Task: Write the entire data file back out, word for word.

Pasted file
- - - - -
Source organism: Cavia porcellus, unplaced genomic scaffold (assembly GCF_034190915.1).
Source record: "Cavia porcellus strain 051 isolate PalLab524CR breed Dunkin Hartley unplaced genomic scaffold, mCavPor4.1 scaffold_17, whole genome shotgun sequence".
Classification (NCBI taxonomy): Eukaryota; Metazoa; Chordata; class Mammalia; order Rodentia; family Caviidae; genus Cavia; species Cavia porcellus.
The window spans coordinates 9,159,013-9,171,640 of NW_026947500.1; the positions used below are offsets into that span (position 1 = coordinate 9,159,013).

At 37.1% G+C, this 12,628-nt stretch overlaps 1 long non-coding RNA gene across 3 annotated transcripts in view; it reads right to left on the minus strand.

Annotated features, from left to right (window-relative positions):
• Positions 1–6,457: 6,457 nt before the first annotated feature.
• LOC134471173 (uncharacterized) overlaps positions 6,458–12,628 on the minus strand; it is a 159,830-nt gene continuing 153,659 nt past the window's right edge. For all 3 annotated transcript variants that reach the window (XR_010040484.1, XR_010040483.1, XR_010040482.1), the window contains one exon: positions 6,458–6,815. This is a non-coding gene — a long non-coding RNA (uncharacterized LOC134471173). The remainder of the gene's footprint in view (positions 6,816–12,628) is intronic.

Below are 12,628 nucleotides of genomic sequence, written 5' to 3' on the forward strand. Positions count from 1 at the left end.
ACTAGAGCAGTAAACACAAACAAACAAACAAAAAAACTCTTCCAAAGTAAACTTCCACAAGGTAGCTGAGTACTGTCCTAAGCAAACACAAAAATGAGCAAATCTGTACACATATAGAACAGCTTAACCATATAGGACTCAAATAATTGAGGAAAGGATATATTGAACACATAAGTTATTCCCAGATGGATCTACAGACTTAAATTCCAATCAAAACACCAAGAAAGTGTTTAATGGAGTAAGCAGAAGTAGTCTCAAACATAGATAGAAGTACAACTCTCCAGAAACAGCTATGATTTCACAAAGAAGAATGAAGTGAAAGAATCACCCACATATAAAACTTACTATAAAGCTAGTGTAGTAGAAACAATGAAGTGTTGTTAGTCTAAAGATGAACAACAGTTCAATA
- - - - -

Source organism: Cavia porcellus, unplaced genomic scaffold (assembly GCF_034190915.1).
Source record: "Cavia porcellus strain 051 isolate PalLab524CR breed Dunkin Hartley unplaced genomic scaffold, mCavPor4.1 scaffold_17, whole genome shotgun sequence".
Classification (NCBI taxonomy): Eukaryota; Metazoa; Chordata; class Mammalia; order Rodentia; family Caviidae; genus Cavia; species Cavia porcellus.
The window spans coordinates 9,159,013-9,171,640 of NW_026947500.1; the positions used below are offsets into that span (position 1 = coordinate 9,159,013).

At 37.1% G+C, this 12,628-nt stretch overlaps 1 long non-coding RNA gene across 3 annotated transcripts in view; it reads right to left on the minus strand.

Annotated features, from left to right (window-relative positions):
• Positions 1–6,457: 6,457 nt before the first annotated feature.
• LOC134471173 (uncharacterized) overlaps positions 6,458–12,628 on the minus strand; it is a 159,830-nt gene continuing 153,659 nt past the window's right edge. For all 3 annotated transcript variants that reach the window (XR_010040484.1, XR_010040483.1, XR_010040482.1), the window contains one exon: positions 6,458–6,815. This is a non-coding gene — a long non-coding RNA (uncharacterized LOC134471173). The remainder of the gene's footprint in view (positions 6,816–12,628) is intronic.

Below are 12,628 nucleotides of genomic sequence, written 5' to 3' on the forward strand. Positions count from 1 at the left end.
ACTAGAGCAGTAAACACAAACAAACAAACAAAAAAACTCTTCCAAAGTAAACTTCCACAAGGTAGCTGAGTACTGTCCTAAGCAAACACAAAAATGAGCAAATCTGTACACATATAGAACAGCTTAACCATATAGGACTCAAATAATTGAGGAAAGGATATATTGAACACATAAGTTATTCCCAGATGGATCTACAGACTTAAATTCCAATCAAAACACCAAGAAAGTGTTTAATGGAGTAAGCAGAAGTAGTCTCAAACATAGATAGAAGTACAACTCTCCAGAAACAGCTATGATTTCACAAAGAAGAATGAAGTGAAAGAATCACCCACATATAAAACTTACTATAAAGCTAGTGTAGTAGAAACAATGAAGTGTTGTTAGTCTAAAGATGAACAACAGTTCAATA